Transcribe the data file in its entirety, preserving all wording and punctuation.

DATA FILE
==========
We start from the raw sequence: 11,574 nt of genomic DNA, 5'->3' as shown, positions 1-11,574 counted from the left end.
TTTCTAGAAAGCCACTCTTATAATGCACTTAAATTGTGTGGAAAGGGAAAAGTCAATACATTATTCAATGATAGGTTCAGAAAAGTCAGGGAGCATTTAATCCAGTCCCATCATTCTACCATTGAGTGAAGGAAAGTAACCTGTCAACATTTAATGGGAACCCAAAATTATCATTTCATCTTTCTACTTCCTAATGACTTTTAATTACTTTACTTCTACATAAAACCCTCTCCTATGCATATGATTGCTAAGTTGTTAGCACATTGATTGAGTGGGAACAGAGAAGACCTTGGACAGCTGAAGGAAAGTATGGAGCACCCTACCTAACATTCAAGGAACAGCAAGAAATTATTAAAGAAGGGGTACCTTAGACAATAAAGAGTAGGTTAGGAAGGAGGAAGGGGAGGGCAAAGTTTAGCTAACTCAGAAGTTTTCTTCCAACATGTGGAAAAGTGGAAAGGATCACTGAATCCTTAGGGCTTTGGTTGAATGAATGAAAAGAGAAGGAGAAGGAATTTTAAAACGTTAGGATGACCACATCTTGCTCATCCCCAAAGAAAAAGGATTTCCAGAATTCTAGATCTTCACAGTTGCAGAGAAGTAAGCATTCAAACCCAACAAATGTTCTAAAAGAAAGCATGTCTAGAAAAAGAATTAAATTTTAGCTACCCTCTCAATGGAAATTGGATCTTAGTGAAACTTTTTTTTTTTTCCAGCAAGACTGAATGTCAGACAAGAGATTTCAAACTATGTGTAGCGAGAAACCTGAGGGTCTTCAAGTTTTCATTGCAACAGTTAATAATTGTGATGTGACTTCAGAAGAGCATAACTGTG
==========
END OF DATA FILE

We start from the raw sequence: 11,574 nt of genomic DNA, 5'->3' as shown, positions 1-11,574 counted from the left end.
TTTCTAGAAAGCCACTCTTATAATGCACTTAAATTGTGTGGAAAGGGAAAAGTCAATACATTATTCAATGATAGGTTCAGAAAAGTCAGGGAGCATTTAATCCAGTCCCATCATTCTACCATTGAGTGAAGGAAAGTAACCTGTCAACATTTAATGGGAACCCAAAATTATCATTTCATCTTTCTACTTCCTAATGACTTTTAATTACTTTACTTCTACATAAAACCCTCTCCTATGCATATGATTGCTAAGTTGTTAGCACATTGATTGAGTGGGAACAGAGAAGACCTTGGACAGCTGAAGGAAAGTATGGAGCACCCTACCTAACATTCAAGGAACAGCAAGAAATTATTAAAGAAGGGGTACCTTAGACAATAAAGAGTAGGTTAGGAAGGAGGAAGGGGAGGGCAAAGTTTAGCTAACTCAGAAGTTTTCTTCCAACATGTGGAAAAGTGGAAAGGATCACTGAATCCTTAGGGCTTTGGTTGAATGAATGAAAAGAGAAGGAGAAGGAATTTTAAAACGTTAGGATGACCACATCTTGCTCATCCCCAAAGAAAAAGGATTTCCAGAATTCTAGATCTTCACAGTTGCAGAGAAGTAAGCATTCAAACCCAACAAATGTTCTAAAAGAAAGCATGTCTAGAAAAAGAATTAAATTTTAGCTACCCTCTCAATGGAAATTGGATCTTAGTGAAACTTTTTTTTTTTTCCAGCAAGACTGAATGTCAGACAAGAGATTTCAAACTATGTGTAGCGAGAAACCTGAGGGTCTTCAAGTTTTCATTGCAACAGTTAATAATTGTGATGTGACTTCAGAAGAGCATAACTGTG